There, working on his own but under supervision, Whistler soon became bored with what Stanley Weintraub calls “the austere regimen of daily attendance” and began a process of intensive self-education, going to exhibitions of contemporary art in galleries, visiting museums, and copying (an additional source of revenue) famous paintings in the Louvre or the Luxembourg. It was the enjoyable rather than the hard way of learning the rudiments of his future profession. Yet Whistler may not have been quite as much “the idle apprentice” as his friend George du Maurier later made him out to have been in his novel Trilby (1894). Nevertheless, another close artist friend of Whistler’s in Paris at this time, Edward Poynter, later president of the Royal Academy, certainly made no bones about saying that Whistler had never lived up to his potential abilities because “the devil wouldn’t work!”

Once he had finished what he considered his basic schooling, Whistler decided that it was time to conquer London, where he could live in the comfortable Belgravia home of his well-to-do brother-in-law Haden, use a good address, work, discuss art, and meet the wealthy, the famous, and those with artistic interests. It was at this stage of his life, 1858-1859, that Whistler discovered the secret of making other people work for himself and his fame. Thus Haden was coerced into finding purchasers for Whistler’s set of twelve etchings of French and German scenes, into entertaining his French and English artist friends, and into purchasing paintings by all of them.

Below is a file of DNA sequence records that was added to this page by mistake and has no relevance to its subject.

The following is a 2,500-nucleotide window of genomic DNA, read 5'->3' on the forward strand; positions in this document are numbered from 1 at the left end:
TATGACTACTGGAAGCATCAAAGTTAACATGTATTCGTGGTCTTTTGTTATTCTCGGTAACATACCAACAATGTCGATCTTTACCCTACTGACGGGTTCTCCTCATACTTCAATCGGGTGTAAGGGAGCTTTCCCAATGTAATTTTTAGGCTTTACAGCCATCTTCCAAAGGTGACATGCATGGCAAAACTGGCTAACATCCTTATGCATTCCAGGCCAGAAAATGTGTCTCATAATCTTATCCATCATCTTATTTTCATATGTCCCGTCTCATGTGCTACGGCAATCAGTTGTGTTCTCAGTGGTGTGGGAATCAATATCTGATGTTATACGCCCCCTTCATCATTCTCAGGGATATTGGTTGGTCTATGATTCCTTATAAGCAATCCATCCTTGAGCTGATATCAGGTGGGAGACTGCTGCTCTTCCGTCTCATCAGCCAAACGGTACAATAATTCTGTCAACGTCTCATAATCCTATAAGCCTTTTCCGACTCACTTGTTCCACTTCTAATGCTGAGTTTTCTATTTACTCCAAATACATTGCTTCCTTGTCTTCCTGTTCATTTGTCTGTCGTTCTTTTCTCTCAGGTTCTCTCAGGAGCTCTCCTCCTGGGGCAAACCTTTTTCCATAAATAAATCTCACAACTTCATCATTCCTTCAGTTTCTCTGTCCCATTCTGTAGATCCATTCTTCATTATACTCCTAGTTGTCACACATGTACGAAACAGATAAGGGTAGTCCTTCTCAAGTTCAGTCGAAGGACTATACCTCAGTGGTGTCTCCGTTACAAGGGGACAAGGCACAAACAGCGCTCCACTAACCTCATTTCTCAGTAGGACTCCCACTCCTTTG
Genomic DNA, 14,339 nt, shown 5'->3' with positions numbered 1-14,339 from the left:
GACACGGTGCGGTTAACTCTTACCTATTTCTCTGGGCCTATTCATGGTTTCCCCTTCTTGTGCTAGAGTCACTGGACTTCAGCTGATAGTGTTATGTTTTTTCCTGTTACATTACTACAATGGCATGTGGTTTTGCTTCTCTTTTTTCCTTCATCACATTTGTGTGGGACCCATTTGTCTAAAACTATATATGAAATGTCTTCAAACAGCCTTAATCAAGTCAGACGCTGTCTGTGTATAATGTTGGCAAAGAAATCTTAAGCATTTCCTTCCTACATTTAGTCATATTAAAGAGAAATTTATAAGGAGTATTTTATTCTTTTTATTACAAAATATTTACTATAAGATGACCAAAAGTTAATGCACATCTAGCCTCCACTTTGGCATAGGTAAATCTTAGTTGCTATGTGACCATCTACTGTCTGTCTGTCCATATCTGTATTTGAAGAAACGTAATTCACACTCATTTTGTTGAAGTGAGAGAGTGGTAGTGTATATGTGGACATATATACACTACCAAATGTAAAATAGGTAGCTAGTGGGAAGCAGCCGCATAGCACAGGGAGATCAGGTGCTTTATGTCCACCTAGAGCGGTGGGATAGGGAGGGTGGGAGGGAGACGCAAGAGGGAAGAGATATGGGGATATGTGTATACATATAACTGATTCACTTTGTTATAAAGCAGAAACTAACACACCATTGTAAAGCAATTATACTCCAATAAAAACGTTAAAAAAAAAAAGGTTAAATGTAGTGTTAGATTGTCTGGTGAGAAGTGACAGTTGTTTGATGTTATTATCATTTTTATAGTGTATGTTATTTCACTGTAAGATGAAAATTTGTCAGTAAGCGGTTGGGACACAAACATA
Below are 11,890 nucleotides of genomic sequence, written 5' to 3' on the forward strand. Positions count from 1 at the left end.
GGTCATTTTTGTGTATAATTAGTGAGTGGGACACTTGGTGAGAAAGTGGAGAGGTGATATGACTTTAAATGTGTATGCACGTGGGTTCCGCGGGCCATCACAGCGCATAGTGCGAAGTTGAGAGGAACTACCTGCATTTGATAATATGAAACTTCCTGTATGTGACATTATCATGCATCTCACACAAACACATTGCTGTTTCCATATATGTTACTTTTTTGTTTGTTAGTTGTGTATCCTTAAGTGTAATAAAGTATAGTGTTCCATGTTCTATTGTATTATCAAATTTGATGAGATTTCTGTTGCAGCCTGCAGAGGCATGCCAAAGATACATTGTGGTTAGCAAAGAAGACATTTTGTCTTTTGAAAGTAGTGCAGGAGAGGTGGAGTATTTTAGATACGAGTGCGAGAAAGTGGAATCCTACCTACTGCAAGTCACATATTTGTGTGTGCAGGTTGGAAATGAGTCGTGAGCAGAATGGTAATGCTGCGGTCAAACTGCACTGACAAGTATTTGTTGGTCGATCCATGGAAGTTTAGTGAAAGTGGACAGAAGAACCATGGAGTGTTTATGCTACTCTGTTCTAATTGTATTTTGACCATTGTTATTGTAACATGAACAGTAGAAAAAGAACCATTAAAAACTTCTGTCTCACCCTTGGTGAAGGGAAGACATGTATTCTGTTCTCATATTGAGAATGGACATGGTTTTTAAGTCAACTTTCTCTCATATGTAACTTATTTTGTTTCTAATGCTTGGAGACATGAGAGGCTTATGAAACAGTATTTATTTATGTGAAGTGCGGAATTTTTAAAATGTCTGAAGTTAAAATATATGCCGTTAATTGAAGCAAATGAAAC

Whistler also discovered, as he shuttled from then on between the two cities, how easy and profitable it could be to play off against each other his alternating successes and failures, in Paris and London, for the sake of improving his reputation. As an instance, when his first major genre scene, At the Piano (1859), had been refused for the Salon, he took it to London, where it was accepted for the Royal Academy, attracted favorable notices, and was bought by John Phillip, a Royal Academician. This was the springboard from which, as an unknown young man, Whistler made his sudden and surprising entree into the artistic, intellectual, and social worlds of London, an entree which coincides with his ceasing to be purely and simply an artist and with his beginning to live two or three simultaneous lives. The rot set in early. When Whistler then tried to play the same trick in Paris it did not work. As a matter of fact, he had to wait another twenty years before he was made welcome in Paris.

The significance of Whistler’s At the Piano, like that of Degas’s portrait of the Belleli family, which it resembles but none the less anticipated, lies in its being a scene involving human beings which holds together purely by virtue of its formal composition and tonal relationships. There is no narrative action and no moral is involved: this detached presentation of a genre scene was to be an artistic innovation of the 1860s. That Whistler brought it off, despite his inexperience, seems to have been due to a happy conjunction of inspiration, concentration, and beginner’s luck. For when Whistler tried to follow it up with new subjects found in London, his inspiration failed him, he lost his artistic direction, and he was defeated by problems of technique.